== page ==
Data Dictionary: ACS 2006 -- 2008 (3-Year Estimates)
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Data Source: U.S. Census Bureau
Table: B24020. Sex By Occupation For The Full-Time, Year-Round Civilian Employed Population 16 Years And Over [253]
Universe: Universe: Full-time, year-round civilian employed population 16 years and over
Table Details
B24020. Sex By Occupation For The Full-Time, Year-Round Civilian Employed Population 16 Years And Over
Universe: Universe: Full-time, year-round civilian employed population 16 years and over
Variable Label
B24020001
B24020002
B24020003
B24020004
B24020005
B24020006
B24020007
B24020008
B24020009
B24020010
B24020011
B24020012
B24020013
B24020014
B24020015
B24020016
B24020017
B24020018
B24020019
B24020020
B24020021
B24020022
B24020023
B24020024
B24020025
B24020026
B24020027
B24020028
B24020029
B24020030
B24020031
B24020032
B24020033
B24020034
B24020035
B24020036
B24020037
B24020038
B24020039
B24020040
B24020041
B24020042
B24020043
B24020044
B24020045
B24020046
B24020047
B24020048
B24020049
B24020050
B24020051
B24020052
B24020053
B24020054
B24020055
B24020056
B24020057
B24020058
B24020059
B24020060
B24020061
B24020062
B24020063
B24020064
B24020065
B24020066
B24020067
B24020068
B24020069
B24020070
B24020071
B24020072
B24020073
B24020074
B24020075
B24020076
B24020077
B24020078
B24020079
B24020080
B24020081
B24020082
B24020083
B24020084
B24020085
B24020086
B24020087
B24020088
B24020089
B24020090
B24020091
B24020092
B24020093
B24020094
B24020095
B24020096
B24020097
B24020098
B24020099
B24020100
B24020101
B24020102
B24020103
B24020104
B24020105
B24020106
B24020107
B24020108
B24020109
B24020110
B24020111
B24020112
B24020113
B24020114
B24020115
B24020116
B24020117
B24020118
B24020119
B24020120
B24020121
B24020122
B24020123
B24020124
B24020125
B24020126
B24020127
B24020128
B24020129
B24020130
B24020131
B24020132
B24020133
B24020134
B24020135
B24020136
B24020137
B24020138
B24020139
B24020140
B24020141
B24020142
B24020143
B24020144
B24020145
B24020146
B24020147
B24020148
B24020149
B24020150
B24020151
B24020152
B24020153
B24020154
B24020155
B24020156
B24020157
B24020158
B24020159
B24020160
B24020161
B24020162
B24020163
B24020164
B24020165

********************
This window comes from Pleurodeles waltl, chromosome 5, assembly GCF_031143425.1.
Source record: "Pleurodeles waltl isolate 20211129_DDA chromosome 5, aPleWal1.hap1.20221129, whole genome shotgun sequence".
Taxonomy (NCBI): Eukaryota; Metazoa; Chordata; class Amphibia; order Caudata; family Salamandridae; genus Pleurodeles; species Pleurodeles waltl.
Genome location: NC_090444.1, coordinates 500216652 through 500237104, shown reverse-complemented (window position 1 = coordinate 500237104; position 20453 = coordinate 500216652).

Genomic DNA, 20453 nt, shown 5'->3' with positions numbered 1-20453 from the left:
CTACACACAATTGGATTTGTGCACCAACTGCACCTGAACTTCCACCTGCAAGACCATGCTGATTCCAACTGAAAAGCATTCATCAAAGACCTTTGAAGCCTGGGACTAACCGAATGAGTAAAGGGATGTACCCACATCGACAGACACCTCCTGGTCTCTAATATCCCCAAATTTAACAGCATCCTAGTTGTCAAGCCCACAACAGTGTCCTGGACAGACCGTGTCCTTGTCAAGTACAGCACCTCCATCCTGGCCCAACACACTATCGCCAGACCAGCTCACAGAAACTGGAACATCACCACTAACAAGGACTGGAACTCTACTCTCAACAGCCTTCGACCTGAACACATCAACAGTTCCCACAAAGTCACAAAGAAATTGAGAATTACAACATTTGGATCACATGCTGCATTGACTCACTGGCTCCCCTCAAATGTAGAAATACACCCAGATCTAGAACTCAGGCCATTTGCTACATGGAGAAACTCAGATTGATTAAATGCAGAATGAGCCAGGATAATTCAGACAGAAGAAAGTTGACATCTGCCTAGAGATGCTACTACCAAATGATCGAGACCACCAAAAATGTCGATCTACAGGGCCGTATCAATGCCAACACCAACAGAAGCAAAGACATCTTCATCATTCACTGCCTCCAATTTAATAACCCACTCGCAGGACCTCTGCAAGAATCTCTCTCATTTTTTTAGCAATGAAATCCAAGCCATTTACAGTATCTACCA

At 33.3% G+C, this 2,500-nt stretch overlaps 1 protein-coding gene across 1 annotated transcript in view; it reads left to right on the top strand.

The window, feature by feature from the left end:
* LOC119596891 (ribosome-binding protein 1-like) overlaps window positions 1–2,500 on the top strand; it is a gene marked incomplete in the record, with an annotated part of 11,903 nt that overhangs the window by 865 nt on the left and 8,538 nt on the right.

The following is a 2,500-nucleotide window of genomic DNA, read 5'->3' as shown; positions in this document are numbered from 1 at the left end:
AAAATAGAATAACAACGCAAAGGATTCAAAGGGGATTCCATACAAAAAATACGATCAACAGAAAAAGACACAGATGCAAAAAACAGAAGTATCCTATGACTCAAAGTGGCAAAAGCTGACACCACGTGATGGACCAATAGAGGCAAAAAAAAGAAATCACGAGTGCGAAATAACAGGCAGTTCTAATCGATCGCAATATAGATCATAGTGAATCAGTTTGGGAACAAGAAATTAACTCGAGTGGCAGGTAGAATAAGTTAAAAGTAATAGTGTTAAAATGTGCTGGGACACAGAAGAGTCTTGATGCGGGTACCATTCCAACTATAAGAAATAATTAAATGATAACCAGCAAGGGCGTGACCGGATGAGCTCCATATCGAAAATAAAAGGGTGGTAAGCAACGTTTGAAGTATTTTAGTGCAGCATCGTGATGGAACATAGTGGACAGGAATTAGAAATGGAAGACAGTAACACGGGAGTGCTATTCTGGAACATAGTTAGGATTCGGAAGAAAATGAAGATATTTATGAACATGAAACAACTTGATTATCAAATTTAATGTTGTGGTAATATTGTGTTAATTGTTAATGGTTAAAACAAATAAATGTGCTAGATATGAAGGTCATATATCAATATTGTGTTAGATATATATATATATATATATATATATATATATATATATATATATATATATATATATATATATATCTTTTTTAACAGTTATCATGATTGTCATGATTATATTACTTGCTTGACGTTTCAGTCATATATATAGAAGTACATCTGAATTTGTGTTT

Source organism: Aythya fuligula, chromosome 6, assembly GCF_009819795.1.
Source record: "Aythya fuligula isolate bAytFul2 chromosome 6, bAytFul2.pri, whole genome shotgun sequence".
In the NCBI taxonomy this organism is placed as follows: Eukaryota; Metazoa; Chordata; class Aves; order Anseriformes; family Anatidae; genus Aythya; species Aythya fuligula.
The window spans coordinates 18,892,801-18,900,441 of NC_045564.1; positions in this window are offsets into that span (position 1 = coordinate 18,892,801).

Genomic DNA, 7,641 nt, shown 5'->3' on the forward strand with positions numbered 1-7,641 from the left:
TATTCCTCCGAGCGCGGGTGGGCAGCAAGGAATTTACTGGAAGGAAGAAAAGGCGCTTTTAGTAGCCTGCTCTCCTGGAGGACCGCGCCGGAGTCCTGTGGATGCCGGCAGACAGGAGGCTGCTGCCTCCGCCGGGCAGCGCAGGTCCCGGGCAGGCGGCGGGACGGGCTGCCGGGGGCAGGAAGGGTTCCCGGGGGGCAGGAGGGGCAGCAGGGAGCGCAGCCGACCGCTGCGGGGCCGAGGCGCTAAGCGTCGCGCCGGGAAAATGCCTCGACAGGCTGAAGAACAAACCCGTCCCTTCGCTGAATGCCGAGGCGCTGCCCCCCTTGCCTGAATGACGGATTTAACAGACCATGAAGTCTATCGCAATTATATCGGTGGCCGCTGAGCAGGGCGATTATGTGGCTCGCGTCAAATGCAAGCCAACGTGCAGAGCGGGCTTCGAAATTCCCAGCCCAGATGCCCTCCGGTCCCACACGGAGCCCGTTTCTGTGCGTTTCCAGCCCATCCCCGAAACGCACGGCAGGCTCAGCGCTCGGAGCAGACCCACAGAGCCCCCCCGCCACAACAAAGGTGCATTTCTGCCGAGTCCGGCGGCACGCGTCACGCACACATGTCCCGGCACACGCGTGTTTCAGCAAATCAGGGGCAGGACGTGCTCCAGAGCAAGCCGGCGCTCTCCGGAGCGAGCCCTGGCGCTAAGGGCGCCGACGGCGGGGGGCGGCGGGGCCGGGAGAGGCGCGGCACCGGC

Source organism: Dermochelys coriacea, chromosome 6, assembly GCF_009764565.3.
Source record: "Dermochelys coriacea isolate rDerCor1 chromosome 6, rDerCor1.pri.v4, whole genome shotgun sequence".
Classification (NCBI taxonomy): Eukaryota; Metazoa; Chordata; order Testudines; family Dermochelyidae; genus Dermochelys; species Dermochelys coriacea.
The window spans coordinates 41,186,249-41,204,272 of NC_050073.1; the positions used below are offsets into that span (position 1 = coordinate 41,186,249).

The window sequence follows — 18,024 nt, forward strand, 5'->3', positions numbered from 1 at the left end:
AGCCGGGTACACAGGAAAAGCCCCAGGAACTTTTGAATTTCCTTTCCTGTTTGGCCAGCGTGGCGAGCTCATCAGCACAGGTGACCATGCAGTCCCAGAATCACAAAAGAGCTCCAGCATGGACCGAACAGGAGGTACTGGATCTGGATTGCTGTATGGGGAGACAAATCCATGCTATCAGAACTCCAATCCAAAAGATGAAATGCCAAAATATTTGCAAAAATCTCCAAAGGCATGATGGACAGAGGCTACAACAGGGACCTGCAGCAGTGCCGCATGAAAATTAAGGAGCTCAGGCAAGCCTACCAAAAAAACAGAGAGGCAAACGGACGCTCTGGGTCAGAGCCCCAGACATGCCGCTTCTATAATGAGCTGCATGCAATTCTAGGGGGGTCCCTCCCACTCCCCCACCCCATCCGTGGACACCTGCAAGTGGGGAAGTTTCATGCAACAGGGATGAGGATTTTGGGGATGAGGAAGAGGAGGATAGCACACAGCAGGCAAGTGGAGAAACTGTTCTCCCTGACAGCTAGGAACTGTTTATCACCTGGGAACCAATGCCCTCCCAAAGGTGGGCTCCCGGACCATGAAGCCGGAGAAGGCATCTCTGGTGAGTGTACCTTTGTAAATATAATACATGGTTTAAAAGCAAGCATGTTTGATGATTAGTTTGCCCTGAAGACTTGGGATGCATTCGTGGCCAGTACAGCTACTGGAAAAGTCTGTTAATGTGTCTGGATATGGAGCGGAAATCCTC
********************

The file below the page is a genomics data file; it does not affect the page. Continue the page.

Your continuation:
B24020166
B24020167
B24020168
B24020169
B24020170
B24020171
B24020172
B24020173
B24020174
B24020175
B24020176
B24020177
B24020178
B24020179
B24020180
B24020181
B24020182
B24020183
B24020184
B24020185
B24020186
B24020187
B24020188
B24020189
B24020190
B24020191
B24020192
B24020193
B24020194
B24020195
B24020196
B24020197
B24020198
B24020199
B24020200
B24020201
B24020202
B24020203
B24020204
B24020205
B24020206
B24020207
B24020208
B24020209
B24020210
B24020211
B24020212
B24020213
B24020214
B24020215
B24020216
B24020217
B24020218
B24020219
B24020220
B24020221
B24020222
B24020223
B24020224
B24020225
B24020226
B24020227
B24020228
B24020229
B24020230
B24020231
B24020232
B24020233
B24020234
B24020235
B24020236
B24020237
B24020238
B24020239
B24020240
B24020241
B24020242
B24020243
B24020244
B24020245
B24020246
B24020247
B24020248
B24020249
B24020250
B24020251
B24020252
B24020253
Relevant Documentation:
Excerpt from: Social Explorer; U.S. Census Bureau; American Community Survey 2006-2008 Summary File: Technical Documentation.
 
Sex
The data on sex were derived from answers to Question 3. Individuals were asked to mark either "male" or "female" to indicate their sex. For most cases in which sex was not reported, the appropriate entry was determined from the persons given (i.e., first) name and household relationship. Otherwise, sex was imputed according to the relationship to the householder and the age of the person.
Sex Ratio
The sex ratio represents the balance between the male and female populations. Ratios above 100 indicate a larger male population, and ratios below 100 indicate a larger female population. This measure is derived by dividing the total number of males by the total number of females and then multiplying by 100. It is rounded to the nearest tenth.
Limitation of the data
Beginning in 2006, the population in group quarters (GQ) is included in the ACS. Some types of GQ populations have sex distributions that are very different from the household population. The inclusion of the GQ population could therefore have a noticeable impact on the sex distribution. This is particularly true for areas with a substantial GQ population.

The Census Bureau tested the changes introduced to the 2008 version of the sex question in the 2007 ACS Grid-Sequential Test (http://www.census.gov/acs/www/Downloads/ACS-MP-09_Grid-Sequential_Test_Final_Report.pdf).

The results of this testing show that the changes may introduce an inconsistency in the data produced for this question as observed from the years 2007 to 2008
Question/Concept History
Beginning in 2008, the layout of the sex question response categories was changed to a horizontal side-by-side layout from a vertically stacked layout on the mail paper ACS questionnaire.
Excerpt from: Social Explorer; U.S. Census Bureau; American Community Survey 2006-2008 Summary File: Technical Documentation.
 
Occupation